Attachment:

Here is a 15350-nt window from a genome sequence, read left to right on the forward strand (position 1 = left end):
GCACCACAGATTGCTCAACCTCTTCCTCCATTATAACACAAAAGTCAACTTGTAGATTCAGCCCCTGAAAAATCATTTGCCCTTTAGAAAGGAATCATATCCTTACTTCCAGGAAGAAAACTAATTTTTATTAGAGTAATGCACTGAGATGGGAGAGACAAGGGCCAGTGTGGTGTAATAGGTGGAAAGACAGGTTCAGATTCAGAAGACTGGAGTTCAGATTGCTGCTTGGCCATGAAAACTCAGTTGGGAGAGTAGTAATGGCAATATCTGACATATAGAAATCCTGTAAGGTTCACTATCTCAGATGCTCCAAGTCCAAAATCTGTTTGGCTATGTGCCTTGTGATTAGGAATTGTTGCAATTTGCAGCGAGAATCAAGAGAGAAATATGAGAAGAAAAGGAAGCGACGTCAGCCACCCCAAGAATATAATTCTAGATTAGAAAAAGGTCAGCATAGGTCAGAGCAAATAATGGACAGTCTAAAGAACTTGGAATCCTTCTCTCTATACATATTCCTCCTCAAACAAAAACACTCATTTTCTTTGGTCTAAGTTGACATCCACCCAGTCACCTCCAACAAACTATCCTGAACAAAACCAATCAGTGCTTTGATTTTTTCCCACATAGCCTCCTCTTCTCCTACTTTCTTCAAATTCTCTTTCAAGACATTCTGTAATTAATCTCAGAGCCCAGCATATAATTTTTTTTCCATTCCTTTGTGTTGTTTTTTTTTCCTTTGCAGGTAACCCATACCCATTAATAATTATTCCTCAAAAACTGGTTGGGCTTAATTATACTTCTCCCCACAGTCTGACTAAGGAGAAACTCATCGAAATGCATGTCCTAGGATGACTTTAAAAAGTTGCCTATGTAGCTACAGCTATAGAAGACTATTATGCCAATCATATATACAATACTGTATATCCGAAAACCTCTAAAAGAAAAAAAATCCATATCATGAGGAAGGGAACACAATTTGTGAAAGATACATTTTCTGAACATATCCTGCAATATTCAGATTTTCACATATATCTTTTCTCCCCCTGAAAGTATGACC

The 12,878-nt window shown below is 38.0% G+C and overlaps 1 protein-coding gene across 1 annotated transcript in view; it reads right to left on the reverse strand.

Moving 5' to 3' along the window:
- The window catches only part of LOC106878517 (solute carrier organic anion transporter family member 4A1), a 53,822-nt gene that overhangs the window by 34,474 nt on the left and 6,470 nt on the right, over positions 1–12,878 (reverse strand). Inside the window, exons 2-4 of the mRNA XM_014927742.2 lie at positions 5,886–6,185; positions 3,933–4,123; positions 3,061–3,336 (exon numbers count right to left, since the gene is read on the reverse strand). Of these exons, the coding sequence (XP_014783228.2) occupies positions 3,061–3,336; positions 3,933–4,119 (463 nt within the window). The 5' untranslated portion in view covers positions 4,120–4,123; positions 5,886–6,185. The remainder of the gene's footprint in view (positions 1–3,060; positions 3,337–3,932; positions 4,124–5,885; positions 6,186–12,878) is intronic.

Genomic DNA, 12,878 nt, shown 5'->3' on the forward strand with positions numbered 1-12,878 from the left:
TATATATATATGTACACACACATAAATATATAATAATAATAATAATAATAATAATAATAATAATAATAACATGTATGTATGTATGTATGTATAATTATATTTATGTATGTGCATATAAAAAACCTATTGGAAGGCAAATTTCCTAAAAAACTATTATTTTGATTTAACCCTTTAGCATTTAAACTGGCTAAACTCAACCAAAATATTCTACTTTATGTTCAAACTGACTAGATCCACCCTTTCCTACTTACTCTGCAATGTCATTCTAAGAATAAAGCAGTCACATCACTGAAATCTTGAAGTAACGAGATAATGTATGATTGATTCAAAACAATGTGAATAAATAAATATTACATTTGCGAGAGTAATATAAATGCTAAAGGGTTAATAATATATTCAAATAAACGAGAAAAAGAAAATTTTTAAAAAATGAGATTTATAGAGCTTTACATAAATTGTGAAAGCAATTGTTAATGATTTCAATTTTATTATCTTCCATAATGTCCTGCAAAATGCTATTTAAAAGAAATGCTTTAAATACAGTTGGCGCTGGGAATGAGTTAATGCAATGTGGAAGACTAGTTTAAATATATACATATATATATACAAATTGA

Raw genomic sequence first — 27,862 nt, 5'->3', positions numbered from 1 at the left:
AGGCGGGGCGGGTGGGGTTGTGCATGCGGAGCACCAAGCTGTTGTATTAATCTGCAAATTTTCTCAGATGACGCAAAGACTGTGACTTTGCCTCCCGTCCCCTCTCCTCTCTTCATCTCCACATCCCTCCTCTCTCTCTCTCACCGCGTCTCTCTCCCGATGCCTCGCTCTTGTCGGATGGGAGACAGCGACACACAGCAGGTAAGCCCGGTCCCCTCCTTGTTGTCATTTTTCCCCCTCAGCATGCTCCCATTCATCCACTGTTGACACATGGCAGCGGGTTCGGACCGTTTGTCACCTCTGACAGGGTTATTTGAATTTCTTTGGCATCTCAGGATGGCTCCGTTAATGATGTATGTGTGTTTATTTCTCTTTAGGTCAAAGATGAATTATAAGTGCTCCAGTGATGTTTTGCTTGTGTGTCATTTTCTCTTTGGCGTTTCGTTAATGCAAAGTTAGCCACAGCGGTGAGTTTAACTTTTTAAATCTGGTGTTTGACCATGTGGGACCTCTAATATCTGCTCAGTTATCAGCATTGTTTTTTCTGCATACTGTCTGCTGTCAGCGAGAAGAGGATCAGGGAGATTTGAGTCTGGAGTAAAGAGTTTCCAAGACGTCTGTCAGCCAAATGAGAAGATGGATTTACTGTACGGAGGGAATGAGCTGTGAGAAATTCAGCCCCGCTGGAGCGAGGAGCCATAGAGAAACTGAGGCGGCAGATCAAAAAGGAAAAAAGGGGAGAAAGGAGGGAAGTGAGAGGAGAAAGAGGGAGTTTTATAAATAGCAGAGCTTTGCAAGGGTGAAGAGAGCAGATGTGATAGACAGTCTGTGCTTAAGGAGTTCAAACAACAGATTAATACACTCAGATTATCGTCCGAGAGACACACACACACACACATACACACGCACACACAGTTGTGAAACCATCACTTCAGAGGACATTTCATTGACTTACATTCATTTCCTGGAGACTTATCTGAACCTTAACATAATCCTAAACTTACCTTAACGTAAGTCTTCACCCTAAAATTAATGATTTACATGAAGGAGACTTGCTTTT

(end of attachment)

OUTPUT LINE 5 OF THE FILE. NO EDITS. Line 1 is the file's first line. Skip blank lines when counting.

- The window catches only part of LOC106878517 (solute carrier organic anion transporter family member 4A1), a 53,822-nt gene that overhangs the window by 34,474 nt on the left and 6,470 nt on the right, over positions 1–12,878 (reverse strand). Inside the window, exons 2-4 of the mRNA XM_014927742.2 lie at positions 5,886–6,185; positions 3,933–4,123; positions 3,061–3,336 (exon numbers count right to left, since the gene is read on the reverse strand). Of these exons, the coding sequence (XP_014783228.2) occupies positions 3,061–3,336; positions 3,933–4,119 (463 nt within the window). The 5' untranslated portion in view covers positions 4,120–4,123; positions 5,886–6,185. The remainder of the gene's footprint in view (positions 1–3,060; positions 3,337–3,932; positions 4,124–5,885; positions 6,186–12,878) is intronic.